What Is HSTS and How Does It Protect HTTPS From Hackers?

You may have made sure that your websites have SSL enabled, and the pretty security padlock in your browser is green. However, you may have forgotten about HTTP’s little security man, HTTP Strict Transport Security (HSTS).

What is HSTS, and how can it help keep your site secure?

What Is HTTPS?

HTTPS relies on HSTS

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Hyper Text Transfer Protocol Secure (HTTPS) is a secured version of a website (HTTP). The encryption is enabled using the Secure Sockets Layer (SSL) protocol and is validated with an SSL certificate. When you connect to an HTTPS website, the information transferred between the website and the user is encrypted.

This encryption helps protect you against data theft through Man-in-the-Middle-Attacks (MITM). The added layer of security also slightly helps improve the reputation of your website. In fact, adding an SSL certificate is so easy, that many web hosts will add it to your site by default, for free! That said, HTTPS still has some flaws that HSTS can help fix. computer science computer science computer science computer science computer science computer science

What Is HSTS?

HSTS is a response header that informs a browser that enabled websites can only be accessed via HTTPS. This forces your browser to only being able to access the HTTPS version of the website and any resources on it.

You may not be aware that even though you have set up your SSL certificate correctly and enabled HTTPS for your website, that the HTTP version is still available. This is true even if you have set up forwarding using 301 Permanent Redirection. computer science computer science computer science computer science computer science computer science

Although the HSTS policy has been around for a little while, it was only formally rolled out by Google in July 2016. Which may be why you haven’t heard of it much yet. computer science computer science computer science computer science computer science computer science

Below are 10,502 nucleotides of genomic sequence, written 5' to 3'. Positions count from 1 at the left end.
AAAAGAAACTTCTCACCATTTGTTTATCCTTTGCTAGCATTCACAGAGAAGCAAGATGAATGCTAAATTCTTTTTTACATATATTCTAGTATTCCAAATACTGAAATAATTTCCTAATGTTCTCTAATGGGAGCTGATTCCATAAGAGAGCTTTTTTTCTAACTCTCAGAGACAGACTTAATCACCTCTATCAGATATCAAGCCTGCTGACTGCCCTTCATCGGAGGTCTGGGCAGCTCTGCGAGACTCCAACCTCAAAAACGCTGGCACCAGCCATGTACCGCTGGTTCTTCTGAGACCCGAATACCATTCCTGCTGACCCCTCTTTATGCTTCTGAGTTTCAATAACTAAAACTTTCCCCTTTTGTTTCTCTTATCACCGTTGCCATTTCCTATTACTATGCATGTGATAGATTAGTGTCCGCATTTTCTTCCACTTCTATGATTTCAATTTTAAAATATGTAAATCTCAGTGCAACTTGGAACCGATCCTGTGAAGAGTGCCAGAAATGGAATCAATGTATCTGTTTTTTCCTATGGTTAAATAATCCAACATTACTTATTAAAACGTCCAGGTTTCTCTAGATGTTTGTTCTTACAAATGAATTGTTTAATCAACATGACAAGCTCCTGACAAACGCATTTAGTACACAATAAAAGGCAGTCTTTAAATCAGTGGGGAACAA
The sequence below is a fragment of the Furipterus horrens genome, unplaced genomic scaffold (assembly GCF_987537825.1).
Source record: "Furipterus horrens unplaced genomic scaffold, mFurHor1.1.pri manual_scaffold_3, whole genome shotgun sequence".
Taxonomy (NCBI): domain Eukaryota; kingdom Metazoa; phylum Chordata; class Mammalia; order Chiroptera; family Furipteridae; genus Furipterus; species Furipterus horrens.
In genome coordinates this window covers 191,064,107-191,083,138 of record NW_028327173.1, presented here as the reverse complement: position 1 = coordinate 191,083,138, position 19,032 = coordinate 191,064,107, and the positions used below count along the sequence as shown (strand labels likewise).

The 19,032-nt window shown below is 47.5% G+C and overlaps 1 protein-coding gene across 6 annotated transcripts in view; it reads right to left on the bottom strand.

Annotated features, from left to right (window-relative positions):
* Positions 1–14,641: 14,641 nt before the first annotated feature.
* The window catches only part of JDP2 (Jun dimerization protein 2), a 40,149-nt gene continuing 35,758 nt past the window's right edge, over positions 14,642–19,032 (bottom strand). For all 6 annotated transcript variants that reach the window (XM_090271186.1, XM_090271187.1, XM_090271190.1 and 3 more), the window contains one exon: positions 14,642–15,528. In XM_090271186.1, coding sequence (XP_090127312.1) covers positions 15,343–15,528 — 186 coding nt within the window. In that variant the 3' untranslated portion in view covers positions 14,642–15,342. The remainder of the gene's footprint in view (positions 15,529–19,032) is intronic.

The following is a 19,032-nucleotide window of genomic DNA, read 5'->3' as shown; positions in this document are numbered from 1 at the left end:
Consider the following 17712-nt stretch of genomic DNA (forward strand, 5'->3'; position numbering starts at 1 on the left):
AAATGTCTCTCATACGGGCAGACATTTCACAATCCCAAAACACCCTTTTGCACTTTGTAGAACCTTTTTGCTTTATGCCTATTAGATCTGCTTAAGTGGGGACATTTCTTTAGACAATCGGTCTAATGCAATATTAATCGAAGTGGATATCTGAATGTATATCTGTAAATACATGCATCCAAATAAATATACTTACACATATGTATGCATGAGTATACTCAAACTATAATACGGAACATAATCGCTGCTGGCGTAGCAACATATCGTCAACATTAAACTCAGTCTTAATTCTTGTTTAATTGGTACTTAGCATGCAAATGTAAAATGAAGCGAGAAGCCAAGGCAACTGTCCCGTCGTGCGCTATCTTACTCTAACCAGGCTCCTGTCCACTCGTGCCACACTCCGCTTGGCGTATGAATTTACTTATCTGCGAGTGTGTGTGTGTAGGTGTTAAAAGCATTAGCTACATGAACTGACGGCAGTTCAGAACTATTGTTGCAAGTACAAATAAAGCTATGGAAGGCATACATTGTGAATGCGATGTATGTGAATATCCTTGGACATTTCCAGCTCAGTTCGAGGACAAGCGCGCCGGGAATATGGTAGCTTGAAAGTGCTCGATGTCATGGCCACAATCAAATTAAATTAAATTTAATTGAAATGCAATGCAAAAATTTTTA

Enabling HSTS will stop SSL protocol attacks and cookie hijacking, two additional vulnerabilities in SSL-enabled websites. And in addition to making a website more secure, HSTS will make sites load quicker by removing a step in the loading procedure. computer science computer science computer science computer science computer science computer science

What Is SSL Stripping?

Although HTTPS is a huge improvement from HTTP, it’s not invulnerable to being hacked. SSL stripping is a very common MITM hack for websites that uses redirection to send users from an HTTP to the HTTPS version of their website.

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301 (permanent) and 302 (temporary) redirect basically works like this:

  1. A user types google.com in their browser’s address bar.
  2. The browser initially tries to load http://google.com as the default.
  3. “Google.com” is set up with a 301 permanent redirect to https://google.com.
  4. The browser sees the redirect and loads https://google.com instead.

With SSL stripping, the hacker can use the time between step 3 and step 4 to block the redirect request and stop the browser from loading the secure (HTTPS) version of the website. As you are then accessing an unencrypted version of the website, any data you enter can be stolen.

The hacker can also redirect you to a copy of the website you are trying to access, and capture all of your data as you enter it, even if it looks secure. computer science computer science computer science computer science computer science computer science

Google has implemented steps in Chrome to stop some types of redirection. However, enabling HSTS should be something you do by default for all of your websites from now on.

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